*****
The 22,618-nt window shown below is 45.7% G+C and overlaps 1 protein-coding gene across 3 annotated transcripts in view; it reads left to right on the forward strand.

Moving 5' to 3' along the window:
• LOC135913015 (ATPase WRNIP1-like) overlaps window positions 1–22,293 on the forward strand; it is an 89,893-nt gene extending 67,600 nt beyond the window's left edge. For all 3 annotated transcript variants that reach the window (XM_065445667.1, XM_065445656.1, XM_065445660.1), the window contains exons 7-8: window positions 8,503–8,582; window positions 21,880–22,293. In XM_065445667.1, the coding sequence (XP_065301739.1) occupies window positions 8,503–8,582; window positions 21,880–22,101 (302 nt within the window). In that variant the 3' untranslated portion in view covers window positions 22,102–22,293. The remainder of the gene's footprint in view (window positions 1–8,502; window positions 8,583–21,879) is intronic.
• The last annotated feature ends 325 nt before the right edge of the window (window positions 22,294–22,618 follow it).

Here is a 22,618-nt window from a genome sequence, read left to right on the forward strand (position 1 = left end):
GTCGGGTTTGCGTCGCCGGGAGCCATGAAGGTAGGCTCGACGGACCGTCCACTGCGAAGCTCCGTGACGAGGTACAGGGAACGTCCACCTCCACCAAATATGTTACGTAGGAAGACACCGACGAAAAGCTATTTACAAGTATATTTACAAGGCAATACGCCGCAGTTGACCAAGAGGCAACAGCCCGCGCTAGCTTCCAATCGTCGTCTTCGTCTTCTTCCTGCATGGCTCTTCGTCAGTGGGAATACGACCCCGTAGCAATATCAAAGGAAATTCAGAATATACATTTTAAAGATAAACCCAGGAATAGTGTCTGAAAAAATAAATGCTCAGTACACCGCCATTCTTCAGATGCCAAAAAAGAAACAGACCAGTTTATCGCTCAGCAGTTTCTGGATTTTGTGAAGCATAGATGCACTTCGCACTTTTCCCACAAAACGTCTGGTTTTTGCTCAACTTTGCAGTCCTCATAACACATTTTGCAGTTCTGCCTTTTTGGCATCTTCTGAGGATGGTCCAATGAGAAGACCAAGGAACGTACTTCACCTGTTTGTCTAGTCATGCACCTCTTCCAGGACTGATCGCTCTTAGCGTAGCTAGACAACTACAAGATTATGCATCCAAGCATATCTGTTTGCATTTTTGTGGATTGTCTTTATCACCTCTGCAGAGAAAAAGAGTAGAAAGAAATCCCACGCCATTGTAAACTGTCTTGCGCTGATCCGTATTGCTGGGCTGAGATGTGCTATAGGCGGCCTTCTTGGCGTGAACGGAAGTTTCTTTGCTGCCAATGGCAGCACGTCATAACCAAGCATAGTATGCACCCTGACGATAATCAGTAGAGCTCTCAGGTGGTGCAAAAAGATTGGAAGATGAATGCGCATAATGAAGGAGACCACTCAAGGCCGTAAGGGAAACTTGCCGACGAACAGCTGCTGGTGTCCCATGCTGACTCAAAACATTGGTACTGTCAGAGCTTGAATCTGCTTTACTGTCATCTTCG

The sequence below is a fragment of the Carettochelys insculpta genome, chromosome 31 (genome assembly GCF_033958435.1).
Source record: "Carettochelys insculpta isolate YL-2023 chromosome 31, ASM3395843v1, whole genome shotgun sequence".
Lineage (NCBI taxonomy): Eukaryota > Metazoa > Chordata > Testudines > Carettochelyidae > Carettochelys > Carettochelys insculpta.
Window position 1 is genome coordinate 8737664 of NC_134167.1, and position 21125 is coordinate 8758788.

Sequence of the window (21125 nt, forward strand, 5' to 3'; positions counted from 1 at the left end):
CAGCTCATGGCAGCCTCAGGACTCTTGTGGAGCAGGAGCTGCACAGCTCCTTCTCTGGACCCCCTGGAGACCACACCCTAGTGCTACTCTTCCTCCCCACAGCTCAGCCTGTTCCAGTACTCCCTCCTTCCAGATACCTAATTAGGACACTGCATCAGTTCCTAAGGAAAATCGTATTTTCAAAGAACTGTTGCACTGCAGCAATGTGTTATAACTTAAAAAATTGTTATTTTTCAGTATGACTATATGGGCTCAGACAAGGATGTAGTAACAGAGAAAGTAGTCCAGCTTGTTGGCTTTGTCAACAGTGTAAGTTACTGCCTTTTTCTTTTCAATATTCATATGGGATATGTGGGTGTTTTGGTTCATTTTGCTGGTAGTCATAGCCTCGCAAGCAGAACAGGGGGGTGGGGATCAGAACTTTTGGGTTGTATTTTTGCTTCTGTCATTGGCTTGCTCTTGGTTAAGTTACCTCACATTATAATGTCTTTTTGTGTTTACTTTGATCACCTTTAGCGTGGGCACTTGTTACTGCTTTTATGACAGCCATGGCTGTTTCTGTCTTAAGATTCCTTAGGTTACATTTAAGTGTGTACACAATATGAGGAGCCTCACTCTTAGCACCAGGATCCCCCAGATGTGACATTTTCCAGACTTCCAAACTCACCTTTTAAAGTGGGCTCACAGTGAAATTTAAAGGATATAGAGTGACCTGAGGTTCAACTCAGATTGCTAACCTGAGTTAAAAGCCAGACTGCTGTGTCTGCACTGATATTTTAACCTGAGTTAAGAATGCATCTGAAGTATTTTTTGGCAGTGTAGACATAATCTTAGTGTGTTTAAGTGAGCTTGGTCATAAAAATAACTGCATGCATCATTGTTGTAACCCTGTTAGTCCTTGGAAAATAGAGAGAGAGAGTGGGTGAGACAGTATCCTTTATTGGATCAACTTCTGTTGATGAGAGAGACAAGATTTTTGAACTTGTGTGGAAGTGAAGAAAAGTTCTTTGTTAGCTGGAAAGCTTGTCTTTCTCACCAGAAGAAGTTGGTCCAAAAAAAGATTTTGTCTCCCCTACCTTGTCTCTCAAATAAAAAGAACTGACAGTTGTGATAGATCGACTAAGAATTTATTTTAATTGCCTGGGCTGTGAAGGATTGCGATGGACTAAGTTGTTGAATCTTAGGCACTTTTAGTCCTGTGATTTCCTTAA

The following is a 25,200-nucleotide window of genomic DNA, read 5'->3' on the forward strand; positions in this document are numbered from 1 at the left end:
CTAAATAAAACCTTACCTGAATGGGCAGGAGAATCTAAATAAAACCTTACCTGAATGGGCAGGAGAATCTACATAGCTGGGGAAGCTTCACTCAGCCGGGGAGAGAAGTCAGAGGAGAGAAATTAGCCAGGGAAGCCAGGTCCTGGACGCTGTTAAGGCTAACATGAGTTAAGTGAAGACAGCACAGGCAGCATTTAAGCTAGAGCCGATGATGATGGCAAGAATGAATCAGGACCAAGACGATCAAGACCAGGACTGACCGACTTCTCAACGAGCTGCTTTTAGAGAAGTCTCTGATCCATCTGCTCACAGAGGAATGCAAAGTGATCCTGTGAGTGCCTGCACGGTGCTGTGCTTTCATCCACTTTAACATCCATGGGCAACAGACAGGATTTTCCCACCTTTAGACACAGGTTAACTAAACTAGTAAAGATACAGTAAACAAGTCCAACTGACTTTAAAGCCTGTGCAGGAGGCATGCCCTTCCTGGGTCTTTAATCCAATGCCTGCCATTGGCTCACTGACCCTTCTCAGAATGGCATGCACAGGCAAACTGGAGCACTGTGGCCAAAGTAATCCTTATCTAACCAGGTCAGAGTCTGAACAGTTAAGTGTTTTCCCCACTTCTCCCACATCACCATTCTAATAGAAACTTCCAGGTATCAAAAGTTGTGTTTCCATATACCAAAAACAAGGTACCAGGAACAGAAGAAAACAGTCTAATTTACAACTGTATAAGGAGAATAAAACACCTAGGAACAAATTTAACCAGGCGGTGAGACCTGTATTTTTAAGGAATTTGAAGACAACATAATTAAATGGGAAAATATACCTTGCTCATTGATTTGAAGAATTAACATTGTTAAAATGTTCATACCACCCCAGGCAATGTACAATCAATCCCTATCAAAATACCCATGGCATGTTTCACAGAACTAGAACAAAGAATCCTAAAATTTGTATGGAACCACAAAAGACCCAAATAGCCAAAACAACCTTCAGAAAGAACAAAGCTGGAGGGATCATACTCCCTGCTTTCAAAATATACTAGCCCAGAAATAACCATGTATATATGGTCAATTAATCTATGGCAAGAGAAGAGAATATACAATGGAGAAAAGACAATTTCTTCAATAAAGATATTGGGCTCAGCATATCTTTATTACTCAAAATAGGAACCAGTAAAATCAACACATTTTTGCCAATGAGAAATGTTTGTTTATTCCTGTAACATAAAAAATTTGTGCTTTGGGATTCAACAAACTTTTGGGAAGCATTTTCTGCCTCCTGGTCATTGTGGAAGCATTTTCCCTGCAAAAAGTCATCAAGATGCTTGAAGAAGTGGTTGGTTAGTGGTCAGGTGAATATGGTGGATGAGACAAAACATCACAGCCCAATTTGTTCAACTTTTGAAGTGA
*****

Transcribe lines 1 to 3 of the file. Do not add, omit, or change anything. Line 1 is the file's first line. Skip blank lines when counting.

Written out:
The 22,618-nt window shown below is 45.7% G+C and overlaps 1 protein-coding gene across 3 annotated transcripts in view; it reads left to right on the forward strand.

Moving 5' to 3' along the window:
• LOC135913015 (ATPase WRNIP1-like) overlaps window positions 1–22,293 on the forward strand; it is an 89,893-nt gene extending 67,600 nt beyond the window's left edge. For all 3 annotated transcript variants that reach the window (XM_065445667.1, XM_065445656.1, XM_065445660.1), the window contains exons 7-8: window positions 8,503–8,582; window positions 21,880–22,293. In XM_065445667.1, the coding sequence (XP_065301739.1) occupies window positions 8,503–8,582; window positions 21,880–22,101 (302 nt within the window). In that variant the 3' untranslated portion in view covers window positions 22,102–22,293. The remainder of the gene's footprint in view (window positions 1–8,502; window positions 8,583–21,879) is intronic.